Frederick:  Well, he lives not too far from Chinatown in Chicago. He finds himself there quite a lot, eating Chinese food for lunch with his partner, Marcus Williams. Otherwise, the food that Tamara brings him from her diner is just fine with him.


Marie:  Okay. What's a positive quality that your character is unaware that he or she has? 


Frederick:  I’m not entirely sure he’s aware of it or not, but even though he doesn’t really agree entirely with the anti-migration law, he’s stuck enforcing it and he does so with little discussion. He’s loyal to the City of Chicago and to the laws of the land.


Marie:  Will readers like or dislike this character, and why?


Frederick: They should see the quality of this man and love him for it. He’s a blind man that has lost everything and has risen above it to remain an effective police detective. 


Marie: How admirable!
Well, now that we have a real taste of Frank, we have a few questions for you as well as the author.

What first gave you the idea for
Campanelli: Sentinel?

Frederick:  I had written The Dregs of Exodus which happens in 2139, then realized that my mind kept thinking about how in the world we got to that point. So, the next book, The Pirates of Exodus takes place in 2129. Then I wrote a bunch of short stories that were scattered from one place to another, each one happening further and further back in time. When I wrote the dystopian crime thriller, Campanelli: The Ping Tom Affair, I knew I wanted to explore this idea further. It’s the first time I’ve actually shifted the time lever into ‘forward’ since "Dregs”. 


Marie:  Fascinating!

What is your writing style like, Fred? Are you a pantster or a plotter?

Frederick: I’m actually a bit of both. I don’t type a word until the story is done in my head. Not word for word, but in an abstract way. I often describe it as building a railroad. You have to know where point A is, you have to understand the terrain that you need to build on, and point B needs to be clearly defined. The details of the story pop up in a natural fashion as I lay down the tracks, like a town that springs up along the route.


Marie: That's a great metaphor! 

So, I’m throwing this one in for our aspiring writers.  Did you come across any specific challenges in writing Campanelli: Sentinel or getting it published?  What would you do differently the next time?  

Frederick:  I never have trouble writing. I have too many ideas and characters trapped in my head as it is. I did shop for a publisher for a time, but I found out in 2010, after submitting inquiry after inquiry, that the traditional publishing industry is terminally slow. I have no patience for a company that indicates a waiting period of six months or more just for a ‘yea' or 'nay’. I don’t have time for that crap. No writer should put up with it. Fortunately, I found Solstice just in time. I was going to self-publish it through Createspace. All I can say to anyone aspiring to become an author is, keep writing. Don’t stop after novel number one. Don’t wait for anybody or anything, because you can always let a company that shows interest publish another edition of your work. There’s no reason to let a manuscript remain a manuscript these days. Print it and get your readers. Let the industry catch up to YOU.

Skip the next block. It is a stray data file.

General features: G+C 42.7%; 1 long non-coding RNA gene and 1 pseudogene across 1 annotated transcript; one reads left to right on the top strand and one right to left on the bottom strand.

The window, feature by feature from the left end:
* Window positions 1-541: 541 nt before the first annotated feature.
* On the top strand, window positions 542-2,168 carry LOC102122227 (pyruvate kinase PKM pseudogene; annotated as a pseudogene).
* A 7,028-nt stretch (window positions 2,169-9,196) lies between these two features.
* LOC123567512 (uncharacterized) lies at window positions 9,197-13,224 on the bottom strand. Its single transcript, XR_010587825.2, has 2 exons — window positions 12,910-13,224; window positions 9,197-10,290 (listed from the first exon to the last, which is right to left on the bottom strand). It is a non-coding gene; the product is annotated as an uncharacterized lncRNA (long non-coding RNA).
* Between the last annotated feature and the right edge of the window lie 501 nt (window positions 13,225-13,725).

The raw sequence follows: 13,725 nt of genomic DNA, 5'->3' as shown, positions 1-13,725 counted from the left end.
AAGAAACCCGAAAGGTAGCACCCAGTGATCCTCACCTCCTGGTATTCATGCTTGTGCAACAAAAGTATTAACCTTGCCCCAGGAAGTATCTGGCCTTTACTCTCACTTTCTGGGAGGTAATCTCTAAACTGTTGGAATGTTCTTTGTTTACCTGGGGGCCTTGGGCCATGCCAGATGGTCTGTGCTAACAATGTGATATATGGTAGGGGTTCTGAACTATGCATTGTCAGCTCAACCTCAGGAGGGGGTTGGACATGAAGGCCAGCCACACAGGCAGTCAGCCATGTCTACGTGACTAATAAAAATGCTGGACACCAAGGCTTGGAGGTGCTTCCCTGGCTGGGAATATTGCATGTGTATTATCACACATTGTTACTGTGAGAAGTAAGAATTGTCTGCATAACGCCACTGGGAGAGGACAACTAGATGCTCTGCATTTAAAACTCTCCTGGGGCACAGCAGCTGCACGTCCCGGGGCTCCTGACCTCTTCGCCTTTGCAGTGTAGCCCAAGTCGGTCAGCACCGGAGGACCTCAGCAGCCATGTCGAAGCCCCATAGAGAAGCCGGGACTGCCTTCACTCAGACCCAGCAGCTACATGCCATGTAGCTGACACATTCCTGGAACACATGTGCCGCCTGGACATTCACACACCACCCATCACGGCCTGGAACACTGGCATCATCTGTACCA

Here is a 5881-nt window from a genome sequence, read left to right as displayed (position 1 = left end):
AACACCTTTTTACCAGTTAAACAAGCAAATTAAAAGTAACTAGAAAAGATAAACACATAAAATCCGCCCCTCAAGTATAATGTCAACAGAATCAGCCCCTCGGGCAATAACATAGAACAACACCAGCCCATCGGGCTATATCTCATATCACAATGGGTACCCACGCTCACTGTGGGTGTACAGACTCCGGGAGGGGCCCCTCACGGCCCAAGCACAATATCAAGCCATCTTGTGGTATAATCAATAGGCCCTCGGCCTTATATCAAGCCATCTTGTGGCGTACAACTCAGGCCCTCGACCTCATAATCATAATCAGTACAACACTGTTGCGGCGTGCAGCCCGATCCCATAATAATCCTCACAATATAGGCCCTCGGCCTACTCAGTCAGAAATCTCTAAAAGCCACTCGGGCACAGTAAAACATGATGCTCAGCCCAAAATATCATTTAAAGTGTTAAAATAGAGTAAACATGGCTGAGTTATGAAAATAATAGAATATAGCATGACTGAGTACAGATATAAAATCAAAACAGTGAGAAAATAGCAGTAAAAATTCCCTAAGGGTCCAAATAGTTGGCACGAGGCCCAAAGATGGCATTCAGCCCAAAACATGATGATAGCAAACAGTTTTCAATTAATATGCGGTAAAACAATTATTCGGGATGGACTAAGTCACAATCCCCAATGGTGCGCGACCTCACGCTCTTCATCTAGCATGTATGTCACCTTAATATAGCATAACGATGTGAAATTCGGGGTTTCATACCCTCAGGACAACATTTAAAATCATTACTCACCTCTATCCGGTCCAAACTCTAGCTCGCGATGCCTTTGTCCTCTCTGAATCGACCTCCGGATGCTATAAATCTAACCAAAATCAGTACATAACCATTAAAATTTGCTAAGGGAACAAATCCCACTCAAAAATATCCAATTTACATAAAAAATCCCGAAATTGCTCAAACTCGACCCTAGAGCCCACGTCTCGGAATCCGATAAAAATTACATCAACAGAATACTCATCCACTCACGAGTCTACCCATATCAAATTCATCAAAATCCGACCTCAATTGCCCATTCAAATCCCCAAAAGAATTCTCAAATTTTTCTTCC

Marie:  That's true!  We have a more options these days than we used to.

Well, it was such a pleasure having you here on Writing in the Modern Age, Frederick. We hope you can come back sometime!  :) 

Readers, I hope you all get a chance to pick up a copy of this awesome book!  
Here is the blurb for Campanelli: Sentinel.
It is 2110 and migration to the colony planet, Alethea, has depleted Earth of billions of people. As a result, migration has been declared illegal by all world governments. Human trafficking becomes highly profitable for organized crime and their influence reaches beyond the Earth’s atmosphere. Many starships returning from Alethea are diverted from the scrapping process and secretly refurbished, allowing the population to shrink further.

Frank Campanelli is a blind Chicago Police detective who depends on his fully functional bio-electronic implants to see and do his job. After assisting on a botched infiltration of a top human trafficking network, he and his partner, Marcus Williams, are transferred into the CPD’s Organized Crime Division to head the newly formed Sentinel group and bring down the Ignatola family business.

Wow! This book looks great!


About Frederick H. Crook:


Frederick was born in Chicago in 1970 and now lives in Villa Park with his wife, Rae and their three miniature dachshunds. He began by writing fictional works all through high school, earned an Associate Degree of Applied Science in Electronics in 1994 and the Bachelor of Science in Technical Management from DeVry University in 2005.

In 2009, Frederick began writing his first novel, The Dregs of Exodus, which was self-published in late 2010. This was followed up with another novel, The Pirates of Exodus in 2012.
Throughout that year and early 2013, he continued writing and published four short stories in eBook form for Kindle and Nook. All of these stories share the same premise, but all are independent from one another, though the short eBook, Campanelli: The Ping Tom Affair and his third novel, published by Solstice Publishing, Campanelli: Sentinel, share the same main characters. 

Minuteman Merlin was released for Kindle by Solstice Publishing, March 1st of 2015.
He loves writing and enjoys meeting and talking to readers at book signing events.


Author Links:

Publisher:  http://solsticepublishing.com/frederick-h-crook/

Youtube:  https://www.youtube.com/channel/UCIiKxKPL6iaEmKqOLfoYbqQ


Frederick's Books:   



I'd like to thank the fascinating Frank for giving us some insight into his character, and the talented Frederick H. Crook for stopping by Writing in the Modern Age to tell us about his book!   :)


  1. Thank you for the Q&A's. Great and interesting information and I like to hear what other people do in their life. Makes me want to read countless more books on my Have to Read list. :)

  2. This was fun, Marie. Thank you for featuring my work and for the interview. I appreciate you a lot.